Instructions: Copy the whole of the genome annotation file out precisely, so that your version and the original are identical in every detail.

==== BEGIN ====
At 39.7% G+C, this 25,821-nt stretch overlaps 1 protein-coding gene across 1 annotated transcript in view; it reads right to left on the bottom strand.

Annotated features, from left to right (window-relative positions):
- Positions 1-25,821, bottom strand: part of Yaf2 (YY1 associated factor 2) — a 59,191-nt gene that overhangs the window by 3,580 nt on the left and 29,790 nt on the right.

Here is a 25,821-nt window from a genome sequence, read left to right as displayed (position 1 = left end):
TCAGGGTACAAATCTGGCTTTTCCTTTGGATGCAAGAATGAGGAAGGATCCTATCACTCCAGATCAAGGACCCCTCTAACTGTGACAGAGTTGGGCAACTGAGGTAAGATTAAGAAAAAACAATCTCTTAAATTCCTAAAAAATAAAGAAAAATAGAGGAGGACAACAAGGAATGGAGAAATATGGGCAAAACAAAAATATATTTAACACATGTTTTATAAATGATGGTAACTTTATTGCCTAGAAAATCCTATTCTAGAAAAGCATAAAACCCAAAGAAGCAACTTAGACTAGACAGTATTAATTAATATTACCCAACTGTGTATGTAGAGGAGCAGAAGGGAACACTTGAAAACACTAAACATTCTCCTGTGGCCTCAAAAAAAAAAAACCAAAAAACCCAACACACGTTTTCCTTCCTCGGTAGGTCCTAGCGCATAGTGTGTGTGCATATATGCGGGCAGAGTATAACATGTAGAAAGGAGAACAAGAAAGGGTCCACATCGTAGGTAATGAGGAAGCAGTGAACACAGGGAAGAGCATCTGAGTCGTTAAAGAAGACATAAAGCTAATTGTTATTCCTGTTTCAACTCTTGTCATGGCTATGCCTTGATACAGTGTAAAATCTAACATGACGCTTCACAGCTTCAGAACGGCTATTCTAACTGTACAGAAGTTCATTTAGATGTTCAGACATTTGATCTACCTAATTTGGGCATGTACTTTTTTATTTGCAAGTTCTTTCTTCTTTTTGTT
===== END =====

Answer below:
At 39.7% G+C, this 25,821-nt stretch overlaps 1 protein-coding gene across 1 annotated transcript in view; it reads right to left on the bottom strand.

Annotated features, from left to right (window-relative positions):
- Positions 1-25,821, bottom strand: part of Yaf2 (YY1 associated factor 2) — a 59,191-nt gene that overhangs the window by 3,580 nt on the left and 29,790 nt on the right.

Here is a 25,821-nt window from a genome sequence, read left to right as displayed (position 1 = left end):
TCAGGGTACAAATCTGGCTTTTCCTTTGGATGCAAGAATGAGGAAGGATCCTATCACTCCAGATCAAGGACCCCTCTAACTGTGACAGAGTTGGGCAACTGAGGTAAGATTAAGAAAAAACAATCTCTTAAATTCCTAAAAAATAAAGAAAAATAGAGGAGGACAACAAGGAATGGAGAAATATGGGCAAAACAAAAATATATTTAACACATGTTTTATAAATGATGGTAACTTTATTGCCTAGAAAATCCTATTCTAGAAAAGCATAAAACCCAAAGAAGCAACTTAGACTAGACAGTATTAATTAATATTACCCAACTGTGTATGTAGAGGAGCAGAAGGGAACACTTGAAAACACTAAACATTCTCCTGTGGCCTCAAAAAAAAAAAACCAAAAAACCCAACACACGTTTTCCTTCCTCGGTAGGTCCTAGCGCATAGTGTGTGTGCATATATGCGGGCAGAGTATAACATGTAGAAAGGAGAACAAGAAAGGGTCCACATCGTAGGTAATGAGGAAGCAGTGAACACAGGGAAGAGCATCTGAGTCGTTAAAGAAGACATAAAGCTAATTGTTATTCCTGTTTCAACTCTTGTCATGGCTATGCCTTGATACAGTGTAAAATCTAACATGACGCTTCACAGCTTCAGAACGGCTATTCTAACTGTACAGAAGTTCATTTAGATGTTCAGACATTTGATCTACCTAATTTGGGCATGTACTTTTTTATTTGCAAGTTCTTTCTTCTTTTTGTT